CAGS Task Force on Excellence in Graduate Programs Releases Final Report And Calls To Action
The CAGS Task Force on Excellence in Graduate Programs was formed in late 2018 with an overarching goal to set out principles and recommendations for excellence in graduate programs. Recognizing the enormity of the undertaking, the task force elected to first focus on PhD programs. The resulting report focuses on three major themes: (i) how to define and measure excellence and who gets to define it; (ii) exploring excellence in interdisciplinary programs and individualized interdisciplinary programs as a model to extract potential universal principles of an “excellent PhD program”; and (iii) the need to update the learning outcomes for doctoral programs.
We found defining excellence was not an easy task. Existing frameworks for excellence in academia are steeped in traditional viewpoints that serve to perpetuate the status quo with little room to expand definitions of excellence in research, scholarship, and creative practice. To move away from insular definitions of excellence that are defined by one type of stakeholder, namely academics in the field, we need to solicit and incorporate many stakeholder viewpoints; thereby creating an inclusive and forward- looking definition of excellence.
Exploration of existing degree level standards, program approval processes, and quality assurance and assessment practices revealed gaps and opportunities in how programs and mentors could actively use program learning outcome frameworks to improve the student experience. The task force puts forward the idea that we need to better scaffold a student’s learning and developmental journey. We can do this by explicitly incorporating the full suite of PhD learning outcomes in an individual development plan that maps the formal and informal elements of the program to the learning outcomes and embraces exploration and preparation for a broad range of careers.
Exploration of excellence in individualized interdisciplinary doctoral programs, as a means to identify the universal elements of an excellent doctoral program, revealed the importance of the resources to support the program and the connection to a community of researchers, and the opportunity to train faculty to participate in the process that can be filled with ambiguity. Interdisciplinary research pushes hard on the norms of what constitutes a traditional dissertation and defence, and highlights flexibility as key to an excellent program. We acknowledge several Canadian universities that are leading the way in opening up these alternatives. Furthermore, increasing flexibility in what constitutes a dissertation and defence, may appeal to individuals doing different types of work, such as community-engaged work, as well as individuals entering PhD students from non-traditional pathways.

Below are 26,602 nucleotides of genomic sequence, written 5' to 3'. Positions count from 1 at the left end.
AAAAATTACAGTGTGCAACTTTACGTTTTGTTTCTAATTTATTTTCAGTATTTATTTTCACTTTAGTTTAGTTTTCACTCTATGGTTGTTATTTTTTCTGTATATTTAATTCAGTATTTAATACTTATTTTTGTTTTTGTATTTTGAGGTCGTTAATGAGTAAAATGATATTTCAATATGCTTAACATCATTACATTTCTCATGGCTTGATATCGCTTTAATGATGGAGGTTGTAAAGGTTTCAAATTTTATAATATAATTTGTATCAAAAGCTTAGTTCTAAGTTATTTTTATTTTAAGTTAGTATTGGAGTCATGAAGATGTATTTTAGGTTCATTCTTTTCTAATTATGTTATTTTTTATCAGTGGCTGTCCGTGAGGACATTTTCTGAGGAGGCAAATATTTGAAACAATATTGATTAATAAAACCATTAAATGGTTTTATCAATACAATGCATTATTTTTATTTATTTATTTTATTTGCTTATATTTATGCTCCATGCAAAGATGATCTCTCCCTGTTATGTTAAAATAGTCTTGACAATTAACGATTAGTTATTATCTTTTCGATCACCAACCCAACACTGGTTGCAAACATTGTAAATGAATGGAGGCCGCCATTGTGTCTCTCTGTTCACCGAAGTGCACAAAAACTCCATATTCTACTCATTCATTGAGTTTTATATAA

To share our findings and feedback on our recommendations that were gathered throughout the process, we have created three in-depth reports that complement this synthesis document, along with a full list of recommendations at the end of this report. Here we list six overarching recommendations for change that are directed at policy makers and leadership in graduate education and programs.
Task Force Chair
Debby Burshtyn, Dean, College of Graduate and Postdoctoral Studies; Professor, Department of Biochemistry, Microbiology and Immunology, University of Saskatchewan
Task Force Members
Kenisha Blair-Walcott, Researcher and Former PhD student, University of Saskatchewan
Eileen Denovan-Wright, Associate Dean, Faculty of Graduate Studies; Professor of Pharmacy, Department of Pharmacology, Dalhousie University
Diane Dupont, Former Dean, College of Graduate Studies and Professor, Economics, Faculty of Social Sciences, Brock University
Vina Goghari, Vice-Dean, Research and Program Innovation, School of Graduate Studies; Professor, Department of Psychology, University of Toronto
Mabel Ho, Director of Professional Development & Student Engagement, Faculty of Graduate Studies, Dalhousie University
Elizabeth Oddone Paolucci, Former Director, Community Health Sciences Graduate Program (MDCH); Professor, Cumming School of Medicine, University of Calgary
Luc Simon, National Coordinator for the Canadian Graduate and Professional Student Survey (CGPSS, 2010-2020)
Ian Wereley, Executive Director, Canadian Association for Graduate Studies (CAGS)
Fiona Black, Associate Dean Graduate Studies, Dalhousie University,
Philippe-Edwin Bélanger, Directeur, Service des études supérieures et postdoctorales a l’Institut national de la recherche scientifique
Gretchen Kerr, Former Vice-Dean, Programs and Innovation, School of Graduate Studies, University of Toronto